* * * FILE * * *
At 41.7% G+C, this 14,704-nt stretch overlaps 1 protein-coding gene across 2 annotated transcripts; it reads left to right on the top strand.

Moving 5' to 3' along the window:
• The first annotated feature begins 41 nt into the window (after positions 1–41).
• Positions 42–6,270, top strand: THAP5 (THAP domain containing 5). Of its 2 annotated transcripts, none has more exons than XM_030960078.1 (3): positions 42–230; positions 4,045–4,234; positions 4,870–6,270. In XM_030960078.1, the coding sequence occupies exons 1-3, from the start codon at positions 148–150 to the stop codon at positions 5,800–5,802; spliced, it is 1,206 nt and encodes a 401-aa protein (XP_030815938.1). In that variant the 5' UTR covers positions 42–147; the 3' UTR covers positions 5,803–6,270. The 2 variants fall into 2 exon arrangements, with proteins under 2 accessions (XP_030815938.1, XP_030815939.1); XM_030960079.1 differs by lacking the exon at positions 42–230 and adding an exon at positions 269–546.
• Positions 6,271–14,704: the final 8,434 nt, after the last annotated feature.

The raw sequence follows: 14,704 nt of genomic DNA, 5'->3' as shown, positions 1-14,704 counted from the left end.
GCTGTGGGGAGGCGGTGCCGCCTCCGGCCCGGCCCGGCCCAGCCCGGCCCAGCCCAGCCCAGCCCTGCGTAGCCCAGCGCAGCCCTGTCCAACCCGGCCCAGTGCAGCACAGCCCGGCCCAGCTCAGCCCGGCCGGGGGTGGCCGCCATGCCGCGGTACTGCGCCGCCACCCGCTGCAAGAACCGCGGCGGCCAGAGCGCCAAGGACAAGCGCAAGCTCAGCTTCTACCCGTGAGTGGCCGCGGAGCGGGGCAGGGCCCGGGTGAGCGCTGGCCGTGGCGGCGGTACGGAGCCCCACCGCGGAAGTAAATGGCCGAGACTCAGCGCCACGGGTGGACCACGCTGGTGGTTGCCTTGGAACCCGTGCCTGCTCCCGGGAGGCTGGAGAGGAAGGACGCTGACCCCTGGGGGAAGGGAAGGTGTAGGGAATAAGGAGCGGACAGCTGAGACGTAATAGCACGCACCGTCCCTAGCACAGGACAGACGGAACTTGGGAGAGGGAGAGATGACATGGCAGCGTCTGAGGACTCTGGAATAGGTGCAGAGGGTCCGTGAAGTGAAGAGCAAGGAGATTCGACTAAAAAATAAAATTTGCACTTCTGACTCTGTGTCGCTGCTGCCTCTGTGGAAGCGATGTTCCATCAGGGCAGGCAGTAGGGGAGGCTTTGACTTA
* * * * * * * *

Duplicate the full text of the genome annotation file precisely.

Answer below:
At 41.7% G+C, this 14,704-nt stretch overlaps 1 protein-coding gene across 2 annotated transcripts; it reads left to right on the top strand.

Moving 5' to 3' along the window:
• The first annotated feature begins 41 nt into the window (after positions 1–41).
• Positions 42–6,270, top strand: THAP5 (THAP domain containing 5). Of its 2 annotated transcripts, none has more exons than XM_030960078.1 (3): positions 42–230; positions 4,045–4,234; positions 4,870–6,270. In XM_030960078.1, the coding sequence occupies exons 1-3, from the start codon at positions 148–150 to the stop codon at positions 5,800–5,802; spliced, it is 1,206 nt and encodes a 401-aa protein (XP_030815938.1). In that variant the 5' UTR covers positions 42–147; the 3' UTR covers positions 5,803–6,270. The 2 variants fall into 2 exon arrangements, with proteins under 2 accessions (XP_030815938.1, XP_030815939.1); XM_030960079.1 differs by lacking the exon at positions 42–230 and adding an exon at positions 269–546.
• Positions 6,271–14,704: the final 8,434 nt, after the last annotated feature.

The raw sequence follows: 14,704 nt of genomic DNA, 5'->3' as shown, positions 1-14,704 counted from the left end.
GCTGTGGGGAGGCGGTGCCGCCTCCGGCCCGGCCCGGCCCAGCCCGGCCCAGCCCAGCCCAGCCCTGCGTAGCCCAGCGCAGCCCTGTCCAACCCGGCCCAGTGCAGCACAGCCCGGCCCAGCTCAGCCCGGCCGGGGGTGGCCGCCATGCCGCGGTACTGCGCCGCCACCCGCTGCAAGAACCGCGGCGGCCAGAGCGCCAAGGACAAGCGCAAGCTCAGCTTCTACCCGTGAGTGGCCGCGGAGCGGGGCAGGGCCCGGGTGAGCGCTGGCCGTGGCGGCGGTACGGAGCCCCACCGCGGAAGTAAATGGCCGAGACTCAGCGCCACGGGTGGACCACGCTGGTGGTTGCCTTGGAACCCGTGCCTGCTCCCGGGAGGCTGGAGAGGAAGGACGCTGACCCCTGGGGGAAGGGAAGGTGTAGGGAATAAGGAGCGGACAGCTGAGACGTAATAGCACGCACCGTCCCTAGCACAGGACAGACGGAACTTGGGAGAGGGAGAGATGACATGGCAGCGTCTGAGGACTCTGGAATAGGTGCAGAGGGTCCGTGAAGTGAAGAGCAAGGAGATTCGACTAAAAAATAAAATTTGCACTTCTGACTCTGTGTCGCTGCTGCCTCTGTGGAAGCGATGTTCCATCAGGGCAGGCAGTAGGGGAGGCTTTGACTTA